Sunday, 30 January 2011

Gulf of Mexico Oil Spill – an Environmental Crisis in making

Apr 30, 2010 Barbara Jezior
Skimmers are Used in Oil Spills - NOAA’s National Ocean Service
Skimmers are Used in Oil Spills - NOAA’s National Ocean Service
The recent oil spill in the Gulf could be the worst since the Exxon Valdez. Many agencies are working to contain it, but the outcome is questionable.
The struggle to contain the massive Gulf oil spill is now underway with multi-agency involvement and a multi-pronged attack with spill-mitigating technologies. President Obama visited the stricken area May 2nd and called it a "potentially unprecedented environmental disaster."
Janet Napolitano, U.S. Homeland Security Secretary has designated the oil spill of national significance and Governor Bobby Jindal of Louisiana has declared a state of emergency. The spill is invading the Louisiana coastline and is a severe environmental threat to the Mississippi Delta that was also hit hard by Hurricane Katrina.

Gulf of Mexico BP Oil Rig Sinking and Crude Oil Spill

The crisis began April 20th when the Deepwater Horizon oil rig exploded, caught fire, then sank in the Gulf of Mexico off Venice, Louisiana, leaving 11 crew members presumed dead. The crude oil leak resulting from the devastating event has been releasing oil at the rate of 5,000 barrels (200,000 gallons) a day.
BP, a U.K.-based oil company, which operated the oil rig, said it intends to place a dome over the leak and drill a relief well to block the flow of hydrocarbons, but the fix could take three months or more. This could well mean the spill could exceed that of Alaska’s Exxon Valdez environmental calamity in 1989, the worst spill in U.S. history.

Military Support of Gulf Oil Spill Containment

The U.S. Coast Guard and the U.S. Navy, along with contractors and other personnel with hundreds of aircraft and vessels at their disposal, are working feverishly using different methods to prevent oil from getting ashore. Dispersants are being dropped which break down the oil chemically. There are thousands of feet of oil booms in place, which are floating barriers or fences to control the movement of spills in bodies of water, along with towable skimming systems, which as their name suggests, scoop oil off the water. The boom and skimming efforts will be less effective in high winds and high seas, a not uncommon occurrence in the Gulf.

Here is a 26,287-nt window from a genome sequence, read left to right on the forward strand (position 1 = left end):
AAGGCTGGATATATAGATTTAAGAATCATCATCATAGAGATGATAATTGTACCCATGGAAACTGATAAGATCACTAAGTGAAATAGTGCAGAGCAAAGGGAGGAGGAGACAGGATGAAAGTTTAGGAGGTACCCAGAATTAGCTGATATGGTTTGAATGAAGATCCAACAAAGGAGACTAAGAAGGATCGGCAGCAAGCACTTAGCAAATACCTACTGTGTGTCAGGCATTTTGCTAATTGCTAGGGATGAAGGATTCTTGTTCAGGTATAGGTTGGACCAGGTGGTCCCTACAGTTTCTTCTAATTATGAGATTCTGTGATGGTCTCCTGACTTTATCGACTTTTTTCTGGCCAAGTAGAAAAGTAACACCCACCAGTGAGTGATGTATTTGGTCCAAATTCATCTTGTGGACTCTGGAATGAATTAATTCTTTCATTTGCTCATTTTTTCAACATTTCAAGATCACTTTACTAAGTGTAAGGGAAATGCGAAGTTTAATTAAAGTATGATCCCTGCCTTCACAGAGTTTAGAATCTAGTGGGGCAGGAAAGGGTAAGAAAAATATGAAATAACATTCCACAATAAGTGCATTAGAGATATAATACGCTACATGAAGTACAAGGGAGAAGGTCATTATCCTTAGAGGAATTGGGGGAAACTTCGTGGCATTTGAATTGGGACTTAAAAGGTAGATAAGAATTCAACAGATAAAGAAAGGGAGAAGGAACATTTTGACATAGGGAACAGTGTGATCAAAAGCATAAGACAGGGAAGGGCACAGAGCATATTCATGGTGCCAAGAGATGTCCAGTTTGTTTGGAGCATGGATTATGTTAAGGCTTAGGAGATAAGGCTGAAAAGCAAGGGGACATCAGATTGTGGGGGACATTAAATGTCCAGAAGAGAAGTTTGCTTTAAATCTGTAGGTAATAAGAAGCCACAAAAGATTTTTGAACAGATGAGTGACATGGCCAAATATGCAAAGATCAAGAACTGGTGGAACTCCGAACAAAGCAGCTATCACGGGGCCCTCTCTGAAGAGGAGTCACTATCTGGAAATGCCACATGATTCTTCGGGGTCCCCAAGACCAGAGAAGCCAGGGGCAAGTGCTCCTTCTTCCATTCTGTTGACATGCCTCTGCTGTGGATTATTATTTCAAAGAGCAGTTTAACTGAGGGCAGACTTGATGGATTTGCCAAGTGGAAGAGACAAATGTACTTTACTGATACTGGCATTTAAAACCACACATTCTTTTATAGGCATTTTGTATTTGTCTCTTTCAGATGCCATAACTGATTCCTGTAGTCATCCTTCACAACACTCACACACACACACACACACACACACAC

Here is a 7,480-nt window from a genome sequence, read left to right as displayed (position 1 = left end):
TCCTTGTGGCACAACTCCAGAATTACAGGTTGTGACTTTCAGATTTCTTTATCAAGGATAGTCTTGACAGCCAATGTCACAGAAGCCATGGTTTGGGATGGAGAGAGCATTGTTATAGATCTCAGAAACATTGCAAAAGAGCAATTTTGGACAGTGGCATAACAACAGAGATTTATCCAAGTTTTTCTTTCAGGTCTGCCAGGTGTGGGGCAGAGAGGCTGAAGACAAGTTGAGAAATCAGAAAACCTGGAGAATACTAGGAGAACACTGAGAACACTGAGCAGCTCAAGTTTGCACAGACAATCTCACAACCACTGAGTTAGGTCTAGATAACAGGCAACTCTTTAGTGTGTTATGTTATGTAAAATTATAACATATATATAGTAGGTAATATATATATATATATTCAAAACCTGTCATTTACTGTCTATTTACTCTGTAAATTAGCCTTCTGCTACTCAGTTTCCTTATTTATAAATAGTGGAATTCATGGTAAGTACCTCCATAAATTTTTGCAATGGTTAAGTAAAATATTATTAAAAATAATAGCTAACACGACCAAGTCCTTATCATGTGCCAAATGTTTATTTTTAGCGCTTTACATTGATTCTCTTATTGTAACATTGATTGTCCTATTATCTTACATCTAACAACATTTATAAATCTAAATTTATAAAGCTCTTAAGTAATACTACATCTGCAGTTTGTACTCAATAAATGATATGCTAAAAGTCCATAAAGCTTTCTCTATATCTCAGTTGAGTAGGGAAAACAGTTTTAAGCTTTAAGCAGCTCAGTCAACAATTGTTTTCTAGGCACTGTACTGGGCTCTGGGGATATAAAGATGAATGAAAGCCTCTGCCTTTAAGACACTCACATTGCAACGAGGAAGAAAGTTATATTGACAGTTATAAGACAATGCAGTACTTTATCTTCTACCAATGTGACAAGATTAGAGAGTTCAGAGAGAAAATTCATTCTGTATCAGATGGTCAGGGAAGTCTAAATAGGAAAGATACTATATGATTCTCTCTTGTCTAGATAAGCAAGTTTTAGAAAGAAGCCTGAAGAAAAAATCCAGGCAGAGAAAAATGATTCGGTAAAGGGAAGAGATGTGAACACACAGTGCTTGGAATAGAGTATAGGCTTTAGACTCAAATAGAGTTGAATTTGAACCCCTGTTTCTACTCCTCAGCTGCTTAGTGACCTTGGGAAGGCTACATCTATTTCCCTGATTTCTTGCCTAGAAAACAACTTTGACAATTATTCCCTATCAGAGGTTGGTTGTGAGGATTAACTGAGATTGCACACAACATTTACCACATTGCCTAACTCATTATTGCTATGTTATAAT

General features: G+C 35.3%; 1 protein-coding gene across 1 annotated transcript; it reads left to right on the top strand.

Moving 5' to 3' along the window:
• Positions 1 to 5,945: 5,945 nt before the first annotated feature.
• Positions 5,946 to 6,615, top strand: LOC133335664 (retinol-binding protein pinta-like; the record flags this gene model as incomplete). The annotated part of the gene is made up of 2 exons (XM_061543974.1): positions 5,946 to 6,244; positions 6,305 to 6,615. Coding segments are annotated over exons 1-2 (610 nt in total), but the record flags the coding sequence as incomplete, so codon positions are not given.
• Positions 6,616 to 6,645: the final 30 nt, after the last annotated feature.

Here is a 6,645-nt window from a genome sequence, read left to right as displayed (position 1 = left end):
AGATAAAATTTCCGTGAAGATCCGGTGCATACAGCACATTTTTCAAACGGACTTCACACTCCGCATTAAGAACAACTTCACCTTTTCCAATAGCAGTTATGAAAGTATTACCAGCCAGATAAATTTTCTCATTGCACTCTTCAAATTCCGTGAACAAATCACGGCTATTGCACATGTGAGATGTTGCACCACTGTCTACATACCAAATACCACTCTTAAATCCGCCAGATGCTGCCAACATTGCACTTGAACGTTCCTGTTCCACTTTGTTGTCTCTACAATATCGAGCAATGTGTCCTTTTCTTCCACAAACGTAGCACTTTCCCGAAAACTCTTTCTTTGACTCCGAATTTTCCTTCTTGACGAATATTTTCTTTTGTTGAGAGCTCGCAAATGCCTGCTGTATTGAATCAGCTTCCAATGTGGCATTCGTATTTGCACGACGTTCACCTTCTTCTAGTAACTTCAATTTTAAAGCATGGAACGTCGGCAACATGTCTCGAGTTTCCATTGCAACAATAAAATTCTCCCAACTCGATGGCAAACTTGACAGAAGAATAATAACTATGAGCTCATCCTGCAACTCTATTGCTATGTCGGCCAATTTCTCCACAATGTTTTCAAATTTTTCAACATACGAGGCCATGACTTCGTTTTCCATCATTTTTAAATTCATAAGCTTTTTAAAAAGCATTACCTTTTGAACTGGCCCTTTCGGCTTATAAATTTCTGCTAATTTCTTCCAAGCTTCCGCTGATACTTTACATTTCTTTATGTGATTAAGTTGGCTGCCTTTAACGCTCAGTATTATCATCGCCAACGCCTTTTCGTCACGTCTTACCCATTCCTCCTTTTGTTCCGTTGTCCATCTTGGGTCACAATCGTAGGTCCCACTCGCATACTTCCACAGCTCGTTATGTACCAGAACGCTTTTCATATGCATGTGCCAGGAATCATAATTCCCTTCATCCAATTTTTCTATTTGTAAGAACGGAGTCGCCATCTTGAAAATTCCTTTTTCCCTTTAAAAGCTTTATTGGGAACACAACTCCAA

The military are currently involved in containing the spill at sea, but other kinds of military help could be forthcoming, to include possible help in cleaning up the shoreline. A good portion of the Gulf shore area is marshland, which presents a much tougher clean-up challenge than a sandy stretch of beach, especially considering the ecosystems involved.

Environmental Damage Extent Unknown

The affected populace is gearing up for an ecological disaster and fishermen are pondering their future.
While the time it will take to fix the source of the oil leak is an open-ended question, there is no doubt hundreds of thousands of gallons of oil are still going to be released into the Gulf, and there will be environmental effects. Oil types, topographical features, and weather conditions all play a role in the time it takes before an area is restored to its original condition.


Fosset, Richard and Landsberg, Mitchell. “Fears of an Ecological Crisis Grow as Oil Spill Hits Shore,” The Press-Enterprise, April 30, 2010.
Gonzales, Angel. “Town That Lives Off the Sea Braces for Slick,” The Wall Street Journal, April 30, 2010.
Robertson, Campbell and Fountain, Henry. “President Warns of Wide Damage From Gulf Spill,” The New York Times, May 30, 2010.
Robertson, Campbell. “U.S. Intensifies Bid to Control Oil Spill in Gulf,” The New York Times, April 30, 2010.
Copyright Barbara Jezior. Contact the author to obtain permission for republication.